The fingernail is there as a scale measure. The hand was holding some bark from a rotten tree branch. I find that fact vaguely reassuring.
Image K - a Cordyceps (or two) in situ - on the forest floor. One is dying and has been invaded by tiny white creatures called "Springtails" (although they do not all look like fleas, as some do). Technically they are called Tetrodontophora. More generally, they are known collectively as "Collembola" and they come in all shapes and sizes, it seems.
All you need to note is the dark colour of the head of the tall Cordyceps gunnii, and how that is all you see sticking up out of the ground.
More will be explained after the next image.
Image L - a cleaned up Cordyceps gunnii specimen. It is approximately 8 inches (20 Cm) long. These things used by known as "Vegetable Caterpillars", but that is an appalling misnomer. There is not now, nor ever was, anything "vegetable" about this Fungus. I have written about their lifecycle previously.
Click on the image to see it properly.In case you are wondering, the odd shaped part of the "Fungus" - the bit on the right - is the mummified corpse of a large wood-boring grub, the larval stage of a Swift Moth - see below. The larvae of the Swift Moth bore into the roots of the Acacia melanoxylon, the Blackwood Wattle, which is one of the dominant trees in the Robertson Nature Reserve. Hence the Cordyceps fungus is a "regular" find here, at this time of year. But interewsting, none the less.
Image M (for Moth). And what a big fat one it is, as well.
We do serious Moths here. This one escaped being mummified by the attack of the Cordyceps fungus. When you see what that fungus can do to an insect, it makes one never want to worry about Tinea again.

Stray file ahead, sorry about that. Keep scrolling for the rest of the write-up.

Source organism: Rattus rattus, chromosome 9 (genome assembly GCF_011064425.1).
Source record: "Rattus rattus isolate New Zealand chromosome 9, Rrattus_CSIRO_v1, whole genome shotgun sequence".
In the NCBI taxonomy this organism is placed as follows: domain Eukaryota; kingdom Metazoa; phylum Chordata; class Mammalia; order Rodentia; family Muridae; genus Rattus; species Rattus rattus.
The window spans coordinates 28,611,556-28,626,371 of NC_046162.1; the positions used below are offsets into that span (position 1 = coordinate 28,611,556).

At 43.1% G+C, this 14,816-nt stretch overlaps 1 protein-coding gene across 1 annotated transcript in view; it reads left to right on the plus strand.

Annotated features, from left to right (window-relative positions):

These huge Moths love bright lights, and at this time of year, come beating on my new "Laserlite" awnings, with the spotlights I have out there. I only have to run them lights for a few minutes till I get more moths than I wish to photograph. But that is another story!
Image N - This is a classic Bracket Fungus, but I am not sure of the species (or genus). It has a classic "ring" formation, showing the age of the Fungus, which is quite hard, and nearly permanent (unlike many Fungi which are truly ephemeral - such as Slime Moulds (which technically are NOT fungi I now recall) and Ink Caps, which simply "dissolve themselves" down to slush over the length of a day.
Image O - from this white-pored underneath side image, I have been told one can tell that it is not the more common "Beefsteak Bracket Fungus" Stereum sanguinolentum.
The difference is the way in which that other species stains red when touched underneath. Exactly which species it IS, I cannot say. But its pores did not mark red.
Image P - Finally, here is a double clump of Coral Fungi (Ramaria sp) growing out either side of a rotten log on the ground.
And in all these Fungi, there is a not a classic "Mushroom" or Toadstool to be seen.
***************************************************My Blogging Colleague, Martin, has raised the issue of the Fungi being animals or plants (or "other") in the comments.
As the Wikipedia answer is too long for a "comment" I will add it here:
- A fungus (pronounced /ˈfʌŋɡəs/) is a member of a large group of eukaryotic organisms that includes microorganisms such as yeasts and molds, as well as the more familiar mushrooms. The Fungi (pronounced /ˈfʌndʒaɪ/ or /ˈfʌŋɡaɪ/) are classified as a kingdom that is separate from plants, animals and bacteria. One major difference is that fungal cells have cell walls that contain chitin, unlike the cell walls of plants, which contain cellulose. These and other differences show that the fungi form a single group of related organisms, named the Eumycota (true fungi or Eumycetes), that share a common ancestor (a monophyletic group). This fungal group is distinct from the structurally similar slime molds, (myxomycetes) and water molds (oomycetes). The discipline of biology devoted to the study of fungi is known as mycology, which is often regarded as a branch of botany, even though genetic studies have shown that fungi are more closely related to animals than to plants.
- extract from Wikipedia - Fungi